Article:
But what will we use for a plan, what new myths will we need to construct atop the empty shells of our old illusions? I don't think we'll ever find a single perfect solution. "Choice" may not be the final framework, but women's lives and desires are too diverse and too complex for a one-size-fits-all mandate for change. Nor should we be satisfied to stop with achievable solutions -- such as the need for flexible and part time professional work -- that will advance the status and economic security of some mothers but fail to address the needs of others. The master plan for this project will have to be undogmatic and open-ended. At the same time, we're going to need to nail down some finite goals, build coalitions, and prepare for the long, slow slog of legislative activism. Maybe we don't have to call ourselves feminists, or womanists, or motherists, or whatever. Maybe we can just come together as caring people who believe there is a better way.
This much I can predict: our mothers' movement is going to look different from the women's movements that preceded it and those that will follow.
I'm going to leave the next-to-last word to historian Robyn Muncy, author of Creating a Female Dominion in American Reform 1890 -1935 (1991), who wrote this in response to Joan Walsh's commentary on "Feminism after Friedan:"
Feminists should not issue judgments against women who choose to work part-time or stay at home with their children when they have that choice. Love is a good thing, and the more we can make it the center of our lives the better. Moreover, Hirshman makes the rash claim that feminists have changed the workplace, which she represents as the realm of freedom and power, but not the family, which she represents as the realm of drudgery and servitude.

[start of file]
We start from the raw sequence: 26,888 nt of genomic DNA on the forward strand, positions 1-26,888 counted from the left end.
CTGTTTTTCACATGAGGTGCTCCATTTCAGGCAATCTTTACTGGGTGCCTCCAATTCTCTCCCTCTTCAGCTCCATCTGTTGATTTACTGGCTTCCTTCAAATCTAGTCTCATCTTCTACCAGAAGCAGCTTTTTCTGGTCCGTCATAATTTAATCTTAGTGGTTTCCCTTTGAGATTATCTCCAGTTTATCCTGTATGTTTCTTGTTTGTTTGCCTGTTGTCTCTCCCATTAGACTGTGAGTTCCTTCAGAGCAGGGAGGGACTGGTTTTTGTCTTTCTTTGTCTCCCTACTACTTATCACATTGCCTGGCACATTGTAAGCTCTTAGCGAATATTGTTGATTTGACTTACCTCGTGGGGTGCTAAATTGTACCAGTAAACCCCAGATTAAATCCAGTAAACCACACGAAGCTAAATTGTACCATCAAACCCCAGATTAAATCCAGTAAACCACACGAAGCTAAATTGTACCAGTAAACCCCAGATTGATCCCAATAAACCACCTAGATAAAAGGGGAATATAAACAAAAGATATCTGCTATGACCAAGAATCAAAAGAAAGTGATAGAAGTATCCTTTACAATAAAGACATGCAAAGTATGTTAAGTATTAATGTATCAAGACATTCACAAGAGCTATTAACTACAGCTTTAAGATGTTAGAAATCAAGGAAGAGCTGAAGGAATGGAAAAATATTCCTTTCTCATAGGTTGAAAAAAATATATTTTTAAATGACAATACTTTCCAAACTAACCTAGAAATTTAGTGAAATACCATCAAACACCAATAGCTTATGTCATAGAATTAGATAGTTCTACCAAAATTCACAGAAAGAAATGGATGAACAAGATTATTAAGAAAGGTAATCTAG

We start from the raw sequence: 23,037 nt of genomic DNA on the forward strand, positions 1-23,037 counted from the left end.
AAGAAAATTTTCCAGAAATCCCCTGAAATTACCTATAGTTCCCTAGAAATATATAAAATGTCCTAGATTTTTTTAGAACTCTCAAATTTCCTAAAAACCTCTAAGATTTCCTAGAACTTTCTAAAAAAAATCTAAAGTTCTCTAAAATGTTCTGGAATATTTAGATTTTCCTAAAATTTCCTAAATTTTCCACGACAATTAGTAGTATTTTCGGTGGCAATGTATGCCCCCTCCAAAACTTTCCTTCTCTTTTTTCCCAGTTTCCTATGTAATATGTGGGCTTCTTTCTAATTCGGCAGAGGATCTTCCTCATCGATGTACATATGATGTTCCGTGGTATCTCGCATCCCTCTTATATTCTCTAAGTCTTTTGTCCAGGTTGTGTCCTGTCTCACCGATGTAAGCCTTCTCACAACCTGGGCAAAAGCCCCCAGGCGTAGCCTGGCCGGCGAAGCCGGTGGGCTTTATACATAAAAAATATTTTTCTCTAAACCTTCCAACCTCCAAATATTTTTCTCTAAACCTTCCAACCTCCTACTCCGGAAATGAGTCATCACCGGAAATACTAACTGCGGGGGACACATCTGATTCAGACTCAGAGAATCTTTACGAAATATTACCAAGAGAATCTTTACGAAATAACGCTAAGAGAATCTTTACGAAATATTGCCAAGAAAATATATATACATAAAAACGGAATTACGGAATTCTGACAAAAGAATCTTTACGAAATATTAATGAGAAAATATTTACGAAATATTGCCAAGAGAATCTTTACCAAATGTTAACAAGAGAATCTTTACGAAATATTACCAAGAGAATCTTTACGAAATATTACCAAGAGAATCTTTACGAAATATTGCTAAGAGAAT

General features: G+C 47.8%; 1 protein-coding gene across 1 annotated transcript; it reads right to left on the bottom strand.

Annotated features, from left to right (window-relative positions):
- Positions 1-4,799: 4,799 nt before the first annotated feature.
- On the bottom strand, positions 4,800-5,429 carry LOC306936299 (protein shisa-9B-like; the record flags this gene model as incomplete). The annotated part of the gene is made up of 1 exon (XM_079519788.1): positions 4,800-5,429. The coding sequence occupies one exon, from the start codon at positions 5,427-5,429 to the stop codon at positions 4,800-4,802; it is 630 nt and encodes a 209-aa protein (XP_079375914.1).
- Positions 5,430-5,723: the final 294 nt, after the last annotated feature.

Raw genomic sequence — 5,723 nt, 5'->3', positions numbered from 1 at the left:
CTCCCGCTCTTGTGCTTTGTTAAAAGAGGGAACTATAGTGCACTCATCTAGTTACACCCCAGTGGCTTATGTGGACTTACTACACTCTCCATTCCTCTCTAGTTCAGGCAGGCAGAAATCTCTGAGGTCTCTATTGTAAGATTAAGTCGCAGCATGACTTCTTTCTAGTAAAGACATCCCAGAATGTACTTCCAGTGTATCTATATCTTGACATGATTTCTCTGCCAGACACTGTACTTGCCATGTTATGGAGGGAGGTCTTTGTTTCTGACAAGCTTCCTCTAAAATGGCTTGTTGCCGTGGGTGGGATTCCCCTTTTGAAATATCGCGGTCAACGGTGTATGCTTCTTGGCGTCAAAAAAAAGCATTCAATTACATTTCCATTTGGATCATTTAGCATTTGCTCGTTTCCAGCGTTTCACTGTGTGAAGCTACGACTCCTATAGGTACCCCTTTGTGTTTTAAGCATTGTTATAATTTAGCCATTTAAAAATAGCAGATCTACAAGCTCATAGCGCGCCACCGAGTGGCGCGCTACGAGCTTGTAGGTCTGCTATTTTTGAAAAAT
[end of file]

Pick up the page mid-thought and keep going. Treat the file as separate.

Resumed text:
Feminism has not changed workplaces nearly enough. It may have opened workplaces to women, but it has not changed exploitive work cultures that require employees to make paid employment their only life commitment. That sort of work culture must be the target of feminist critique not the object of feminist desire as it seems to be for Hirshman. Creating work cultures that allow the best, most interesting and responsible work to be done at a pace that is humane and allows even of part-time commitment for both women and men must be a top priority for feminists. Reconstructing the workplace amounts to more even than paid maternity leaves, health care for childbirth, and day care: it requires creating expectations of workers that allow them a full life off the job as well as on.
Muncy says we are currently locked in a battle over the soul of feminism. That sounds about right to me. All I know is that I when I started writing this piece, I planned to write an overview of two different strains of feminism -- radical and mainstream -- that informed women's activism and ideology during the second wave. And once again, I ended up writing about revolution.
Judith Stadtman Tucker
mmo : march 2006